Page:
Every month or so, we do wet on wet watercolor painting, a technique used in Waldorf schools from preschool up through the oldest students. We usually start the year off using one color at a time, moving through the primaries and then begin trying the primaries as couples, creating secondaries.
Although in traditional Waldorf schools, using all three primaries at once is usually something reserved for kindergarten-aged children, at the end of the year, I like to give all of my students a chance to try it out.
The usual method of wet on wet watercolor painting we use in the classroom is similar to what is described here. This method is also very time consuming, and only allows for one to two children to paint at one time so they can share the jars of paint. This time, we tried something a little bit different.
I gave each child their own place mat, watercolor paper, and pipette. I also set out bowls of red, yellow and blue liquid watercolor. Before the children began, I spritzed their papers with a spray bottle, so we'd be keeping with our wet on wet technique (though usually we soak it, which probably would have been a good idea here).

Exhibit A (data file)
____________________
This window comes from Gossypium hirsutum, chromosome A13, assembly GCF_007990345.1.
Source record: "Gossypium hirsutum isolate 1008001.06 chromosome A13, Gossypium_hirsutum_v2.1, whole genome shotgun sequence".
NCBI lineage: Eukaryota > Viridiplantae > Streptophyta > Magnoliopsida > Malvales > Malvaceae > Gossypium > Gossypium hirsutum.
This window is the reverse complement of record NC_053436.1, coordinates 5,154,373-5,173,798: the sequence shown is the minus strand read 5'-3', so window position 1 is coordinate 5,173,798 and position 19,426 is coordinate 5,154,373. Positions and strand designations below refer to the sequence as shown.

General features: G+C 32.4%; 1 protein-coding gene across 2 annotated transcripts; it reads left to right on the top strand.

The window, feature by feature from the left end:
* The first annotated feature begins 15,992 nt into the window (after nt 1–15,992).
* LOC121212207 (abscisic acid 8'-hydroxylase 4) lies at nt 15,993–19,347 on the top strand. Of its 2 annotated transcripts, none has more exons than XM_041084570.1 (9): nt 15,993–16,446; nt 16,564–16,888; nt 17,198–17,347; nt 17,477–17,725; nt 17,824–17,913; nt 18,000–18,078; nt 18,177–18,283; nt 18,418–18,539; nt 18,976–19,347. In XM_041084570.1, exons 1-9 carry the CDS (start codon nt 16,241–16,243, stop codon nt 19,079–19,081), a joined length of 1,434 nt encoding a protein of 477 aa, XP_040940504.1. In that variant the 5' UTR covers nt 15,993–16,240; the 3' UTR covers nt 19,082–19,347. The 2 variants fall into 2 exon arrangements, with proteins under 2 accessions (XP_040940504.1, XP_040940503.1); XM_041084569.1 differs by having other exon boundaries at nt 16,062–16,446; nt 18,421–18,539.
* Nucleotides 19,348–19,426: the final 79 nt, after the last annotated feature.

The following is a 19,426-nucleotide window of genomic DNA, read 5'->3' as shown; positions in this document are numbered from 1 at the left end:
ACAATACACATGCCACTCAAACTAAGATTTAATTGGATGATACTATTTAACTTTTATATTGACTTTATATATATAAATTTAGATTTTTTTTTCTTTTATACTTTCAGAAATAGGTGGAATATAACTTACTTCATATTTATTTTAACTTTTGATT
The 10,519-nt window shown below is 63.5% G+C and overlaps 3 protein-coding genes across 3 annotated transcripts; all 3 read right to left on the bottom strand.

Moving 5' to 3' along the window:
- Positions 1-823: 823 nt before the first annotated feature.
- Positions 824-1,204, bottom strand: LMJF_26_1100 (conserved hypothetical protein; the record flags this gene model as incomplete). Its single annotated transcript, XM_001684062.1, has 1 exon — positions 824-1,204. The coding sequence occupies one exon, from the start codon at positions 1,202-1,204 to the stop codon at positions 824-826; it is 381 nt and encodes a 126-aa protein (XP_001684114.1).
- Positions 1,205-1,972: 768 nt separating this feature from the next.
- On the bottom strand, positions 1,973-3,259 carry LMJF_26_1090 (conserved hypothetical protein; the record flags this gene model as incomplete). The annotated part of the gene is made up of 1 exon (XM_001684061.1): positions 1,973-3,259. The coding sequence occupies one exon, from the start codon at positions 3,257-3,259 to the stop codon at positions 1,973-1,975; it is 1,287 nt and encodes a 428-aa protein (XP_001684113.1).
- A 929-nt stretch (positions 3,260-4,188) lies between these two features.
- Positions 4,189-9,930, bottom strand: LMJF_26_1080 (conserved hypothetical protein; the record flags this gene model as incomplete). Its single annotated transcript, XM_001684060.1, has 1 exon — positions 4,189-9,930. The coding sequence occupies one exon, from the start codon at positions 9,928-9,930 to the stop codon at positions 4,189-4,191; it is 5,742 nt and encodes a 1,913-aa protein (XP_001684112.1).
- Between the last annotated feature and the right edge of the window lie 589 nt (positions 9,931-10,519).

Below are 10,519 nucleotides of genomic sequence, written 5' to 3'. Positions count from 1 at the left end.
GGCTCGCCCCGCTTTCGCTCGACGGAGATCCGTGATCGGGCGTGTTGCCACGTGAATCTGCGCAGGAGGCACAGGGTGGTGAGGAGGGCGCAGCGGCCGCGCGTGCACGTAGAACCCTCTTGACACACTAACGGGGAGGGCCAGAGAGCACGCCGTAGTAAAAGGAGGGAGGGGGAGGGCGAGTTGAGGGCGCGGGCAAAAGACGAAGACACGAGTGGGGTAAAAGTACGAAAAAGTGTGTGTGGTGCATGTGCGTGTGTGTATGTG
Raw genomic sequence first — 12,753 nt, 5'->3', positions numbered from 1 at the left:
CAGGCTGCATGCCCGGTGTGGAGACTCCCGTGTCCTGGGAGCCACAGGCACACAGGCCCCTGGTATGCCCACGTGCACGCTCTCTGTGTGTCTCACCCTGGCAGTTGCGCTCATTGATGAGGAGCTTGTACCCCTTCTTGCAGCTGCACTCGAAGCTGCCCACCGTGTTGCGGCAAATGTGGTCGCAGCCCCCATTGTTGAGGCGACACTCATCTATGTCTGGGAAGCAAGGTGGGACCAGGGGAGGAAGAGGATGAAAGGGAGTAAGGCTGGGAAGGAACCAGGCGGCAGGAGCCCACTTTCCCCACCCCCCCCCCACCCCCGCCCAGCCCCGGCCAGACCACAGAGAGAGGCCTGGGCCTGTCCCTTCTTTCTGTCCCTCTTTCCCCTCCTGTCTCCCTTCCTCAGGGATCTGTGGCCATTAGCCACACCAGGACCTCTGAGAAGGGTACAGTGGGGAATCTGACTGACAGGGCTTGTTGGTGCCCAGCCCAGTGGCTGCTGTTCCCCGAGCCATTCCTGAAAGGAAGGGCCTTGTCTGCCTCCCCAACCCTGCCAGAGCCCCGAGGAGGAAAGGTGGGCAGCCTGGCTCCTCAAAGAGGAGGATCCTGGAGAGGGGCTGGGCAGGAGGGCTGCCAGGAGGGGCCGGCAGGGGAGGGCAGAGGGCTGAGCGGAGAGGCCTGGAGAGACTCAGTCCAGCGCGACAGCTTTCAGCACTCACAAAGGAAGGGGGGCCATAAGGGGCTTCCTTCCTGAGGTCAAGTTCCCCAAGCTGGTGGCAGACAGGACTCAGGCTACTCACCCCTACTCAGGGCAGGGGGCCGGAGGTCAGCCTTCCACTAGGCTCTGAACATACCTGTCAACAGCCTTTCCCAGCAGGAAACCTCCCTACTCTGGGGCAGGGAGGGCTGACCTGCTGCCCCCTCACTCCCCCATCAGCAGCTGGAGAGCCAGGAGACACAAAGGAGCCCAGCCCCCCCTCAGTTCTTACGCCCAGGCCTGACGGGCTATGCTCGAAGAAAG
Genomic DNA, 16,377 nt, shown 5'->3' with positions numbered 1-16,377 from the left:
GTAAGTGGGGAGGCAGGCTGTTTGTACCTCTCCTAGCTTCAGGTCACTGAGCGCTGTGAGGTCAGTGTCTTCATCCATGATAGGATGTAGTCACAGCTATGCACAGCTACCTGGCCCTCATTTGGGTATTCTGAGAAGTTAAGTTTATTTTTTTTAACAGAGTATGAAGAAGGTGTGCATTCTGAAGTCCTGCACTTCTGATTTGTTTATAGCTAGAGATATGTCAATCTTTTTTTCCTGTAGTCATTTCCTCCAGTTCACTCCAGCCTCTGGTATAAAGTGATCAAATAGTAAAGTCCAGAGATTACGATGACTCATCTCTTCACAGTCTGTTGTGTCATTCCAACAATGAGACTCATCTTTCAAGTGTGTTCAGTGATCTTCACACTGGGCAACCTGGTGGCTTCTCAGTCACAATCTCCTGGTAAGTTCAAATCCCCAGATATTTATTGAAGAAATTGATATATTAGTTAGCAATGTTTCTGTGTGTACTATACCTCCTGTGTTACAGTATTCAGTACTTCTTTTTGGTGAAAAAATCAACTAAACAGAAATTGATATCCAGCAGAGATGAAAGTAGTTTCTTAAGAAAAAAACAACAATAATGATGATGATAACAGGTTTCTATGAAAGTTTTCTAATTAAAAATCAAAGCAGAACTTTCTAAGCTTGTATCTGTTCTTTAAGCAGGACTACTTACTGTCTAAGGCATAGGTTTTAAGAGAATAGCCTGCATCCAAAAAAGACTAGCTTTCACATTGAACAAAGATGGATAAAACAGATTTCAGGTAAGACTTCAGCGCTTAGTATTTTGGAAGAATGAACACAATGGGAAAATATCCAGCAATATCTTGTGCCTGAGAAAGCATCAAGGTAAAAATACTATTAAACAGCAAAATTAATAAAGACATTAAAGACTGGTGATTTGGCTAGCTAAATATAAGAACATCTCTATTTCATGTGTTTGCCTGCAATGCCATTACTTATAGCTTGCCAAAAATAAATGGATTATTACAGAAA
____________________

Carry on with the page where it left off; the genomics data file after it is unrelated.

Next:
Of course, there was a huge oversight on my part - the kids aren't going to pause to watch the paint seep into their papers, mixing and blending into a rainbow of colors. I'd forgotten the fundamental principle of process art - all the kids care about is the process! And what do kids love? Pipettes and puddles! And this project just happened to combine both!
I heard a lot of 'this is awesome' and 'this project is fun' and lots of colors being named and children generally having a blast, but.....
Eventually, all of their papers began to look like this.
Quick, Miss Lindsey, come up with something and pretend it was part of the original plan all along!!
"Dear friends, let me know when you are finished drip dropping your paint, we have one more thing to do at the end!"
"Mama, I'm finished!"
"I wonder what would happen if we put this paper towel over the top of your picture."
"WOW! That is so coooooool! Let's take it off."
Oh, ok, that sounds like a great idea.
Crisis averted, painting saved and even some secondaries to show for it all!